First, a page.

Ovyron wrote:
Mon Jan 06, 2020 2:20 pm
If white has a score of 0.30 and black has a score of -0.30, it just means both sides believe the other would be in deeper trouble if they played the blunder on this position, than if it was just 0.20/-0.20 or 0.10/-0.10. The old paradigm would show 0.00 and we wouldn't know anything about this. So it's not about the new one being right or wrong, but about it being more useful.
But here is the trouble: if white has a score of 0.30 and black has a score of -0.30, this means that both sides believe they have the advantage, i.e. that their expected game score is > 0.5. It is OK for both white and black to believe this (and, consequently, choose an appropriate strategy), but it can't be both true: whatever the relative playing strengths of black and white are, the sum of their expected game scores at any given moment can't be other than 1.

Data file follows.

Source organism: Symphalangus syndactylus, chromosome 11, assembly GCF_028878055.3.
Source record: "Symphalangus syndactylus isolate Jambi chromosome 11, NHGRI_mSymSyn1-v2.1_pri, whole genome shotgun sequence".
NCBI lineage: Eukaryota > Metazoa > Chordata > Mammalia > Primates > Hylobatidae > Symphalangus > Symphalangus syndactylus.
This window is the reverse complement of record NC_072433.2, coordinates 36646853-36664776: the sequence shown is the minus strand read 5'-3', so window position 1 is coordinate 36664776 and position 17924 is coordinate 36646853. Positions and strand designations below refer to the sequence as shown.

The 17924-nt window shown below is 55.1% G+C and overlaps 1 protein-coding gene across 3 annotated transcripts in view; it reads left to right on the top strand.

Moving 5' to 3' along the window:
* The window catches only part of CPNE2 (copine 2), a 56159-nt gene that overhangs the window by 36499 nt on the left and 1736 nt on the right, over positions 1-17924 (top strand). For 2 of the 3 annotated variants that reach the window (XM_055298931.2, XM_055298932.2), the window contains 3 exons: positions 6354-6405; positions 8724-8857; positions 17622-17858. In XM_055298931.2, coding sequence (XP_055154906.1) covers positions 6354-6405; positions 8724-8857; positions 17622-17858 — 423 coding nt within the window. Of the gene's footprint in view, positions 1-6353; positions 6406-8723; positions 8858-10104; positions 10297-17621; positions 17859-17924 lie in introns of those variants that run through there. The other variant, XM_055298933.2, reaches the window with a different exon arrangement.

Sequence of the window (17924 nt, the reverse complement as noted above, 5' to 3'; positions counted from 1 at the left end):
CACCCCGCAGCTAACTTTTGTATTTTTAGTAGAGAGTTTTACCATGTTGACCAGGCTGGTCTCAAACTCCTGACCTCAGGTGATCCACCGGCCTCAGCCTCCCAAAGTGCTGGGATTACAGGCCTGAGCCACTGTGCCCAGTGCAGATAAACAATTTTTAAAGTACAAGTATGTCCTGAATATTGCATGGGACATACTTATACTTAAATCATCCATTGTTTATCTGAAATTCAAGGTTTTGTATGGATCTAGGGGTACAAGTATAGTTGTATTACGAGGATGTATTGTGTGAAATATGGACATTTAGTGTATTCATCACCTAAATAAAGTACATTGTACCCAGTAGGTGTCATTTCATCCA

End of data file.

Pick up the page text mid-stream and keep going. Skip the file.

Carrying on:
With respect to contempt, the difference between a match setting and an analysis setting is that in the match there are two sides with possibly incompatible prior beliefs, whereas in analysis there can be only one, consistent prior belief about the relative strength of the players, and whatever that belief is, it should result - at least theoretically - in symmetric (zero-sum) scoring.

Analyzing using positive contempt for both sides is useful only if one wishes to simulate a hypothetical match situation. If both black and white use positive contempt, at least one of them operates with an incorrect assumption, which may be interesting in itself.

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Ovyron
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Re: Stockfish Rollercoaster Effect

Post by Ovyron » Tue Jan 07, 2020 10:52 am

Branko Radovanovic wrote:
Mon Jan 06, 2020 11:45 pm
But here is the trouble: if white has a score of 0.30 and black has a score of -0.30, this means that both sides believe they have the advantage, i.e. that their expected game score is > 0.5.